On March 4, 2018 a building committee was formed. The next day, they held their first meeting.

Chair Don O’Day — a former Board of Education head — and members John Broadbin, Jay Keenan, Karen Kleine, Srikanth Puttagunta, Joe Renzulli and Vanessa Valadares went right to work.

They had 3 charges: repair or replace the climate control system; repair or replace the exterior, to prevent water incursion, and regrade the exterior grounds to move water away from the building.

That meant replacing the entire roof, and every window; changing the exterior walls, adding new insulation and metal cladding; installing an all-new heating, cooling and dehumidifying system (and adding air conditioning to the gym), while regrading and installing a French drain outside.

Every window is new — including these large ones in the cafeteria.

The committee hired building engineers Wiss, Janey, Elstner Associates; mechanical engineers Kohler Rohan; civil engineers Langan Connecticut; general contractor Newfield Construction, and interior designers CPG Architects.

Susan Chipouras — who earned kudos overseeing previous renovations of Staples and Saugatuck Elementary School — served as project manager.

Another key hire was EnviroMed. The Meriden-based firm industrial hygienist firm identified contaminants, and oversaw a rigorous removal protocol.

All furniture was taken out, cleaned and tested. Items that did not pass were thrown out.

“The school was a lot sicker than we thought,” O’Day says. “There were a number of structural challenges to address.

“We couldn’t just put in a new roof, windows and HVAC. We had to shore up the structure in a far more significant way than we expected. The town finally realized we needed more than just a Band-Aid.”

The renovated school is bright and airy. This is the atrium at the entrance.

O’Day lauds former CMS PTA co-presidents Sue Herrmann and Lee Goldstein for “relentlessly telling anyone who needed to hear that this building was sick, and not an appropriate place for kids or staff.”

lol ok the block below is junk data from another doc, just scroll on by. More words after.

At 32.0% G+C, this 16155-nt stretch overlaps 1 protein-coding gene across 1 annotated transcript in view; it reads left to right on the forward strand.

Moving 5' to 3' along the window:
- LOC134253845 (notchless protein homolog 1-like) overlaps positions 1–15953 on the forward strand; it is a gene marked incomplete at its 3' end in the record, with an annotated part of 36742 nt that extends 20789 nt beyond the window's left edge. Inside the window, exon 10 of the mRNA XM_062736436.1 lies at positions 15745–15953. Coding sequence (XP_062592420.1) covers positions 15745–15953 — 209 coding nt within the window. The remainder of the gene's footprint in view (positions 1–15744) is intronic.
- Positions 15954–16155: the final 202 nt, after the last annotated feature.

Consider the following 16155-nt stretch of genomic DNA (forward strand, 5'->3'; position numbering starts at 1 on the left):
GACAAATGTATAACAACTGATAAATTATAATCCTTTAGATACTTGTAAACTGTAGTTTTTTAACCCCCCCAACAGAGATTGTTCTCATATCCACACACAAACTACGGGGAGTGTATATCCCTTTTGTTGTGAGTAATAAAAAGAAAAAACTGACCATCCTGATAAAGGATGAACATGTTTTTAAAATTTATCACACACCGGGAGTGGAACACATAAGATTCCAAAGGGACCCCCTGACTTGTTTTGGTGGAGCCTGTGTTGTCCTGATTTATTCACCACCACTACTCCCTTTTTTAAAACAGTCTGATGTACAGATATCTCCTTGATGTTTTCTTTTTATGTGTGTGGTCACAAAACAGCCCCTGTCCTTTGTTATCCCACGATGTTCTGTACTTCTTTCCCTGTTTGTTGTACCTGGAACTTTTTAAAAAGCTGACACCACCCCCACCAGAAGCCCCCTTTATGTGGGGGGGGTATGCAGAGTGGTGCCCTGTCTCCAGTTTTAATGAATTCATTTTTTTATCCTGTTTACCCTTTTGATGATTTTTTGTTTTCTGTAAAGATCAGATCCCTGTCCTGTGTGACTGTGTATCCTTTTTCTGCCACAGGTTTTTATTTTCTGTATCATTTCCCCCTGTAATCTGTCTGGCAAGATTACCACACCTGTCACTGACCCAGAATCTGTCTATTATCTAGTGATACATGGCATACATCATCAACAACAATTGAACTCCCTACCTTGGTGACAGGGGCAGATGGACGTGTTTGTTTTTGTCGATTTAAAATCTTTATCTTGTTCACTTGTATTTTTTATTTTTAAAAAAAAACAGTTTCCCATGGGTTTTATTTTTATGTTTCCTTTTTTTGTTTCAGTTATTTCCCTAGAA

Principal Kris Szabo and the custodial staff also worked hard to address all issues.

“The town has sent a clear message: Our children are valued,” O’Day says. “It’s our priority that they attend a school they’re proud of, and that will help them learn in the 21st century.”

The library has been modernized too.

He cited the Boards of Finance and Education, 1st Selectman Jim Marpe, principal Szabo and Westport Public Schools director of technology Natalie Carrignan for “making our committee’s job a lot easier. We couldn’t have done it without them.”

Now, at last, the new Coleytown Middle School is ready for prime time.

Some teachers have gone in on their own time, to set up their classrooms. They’ll all be on hand today, making sure everything is ready when students return tomorrow.

A world language classroom is ready for students.

It will be like the first day of school for everyone. Current 8th graders spent only 3 weeks in the building before it closed. Seventh and 6th graders have never been inside.

Of course, a few details remain.

Exterior work will continue through February — but only on Wednesdays and weekends, when students are not inside.

Superintendent of Schools Tom Scarice’s office is working with the state to obtain reimbursement of up to 20% of eligible spending.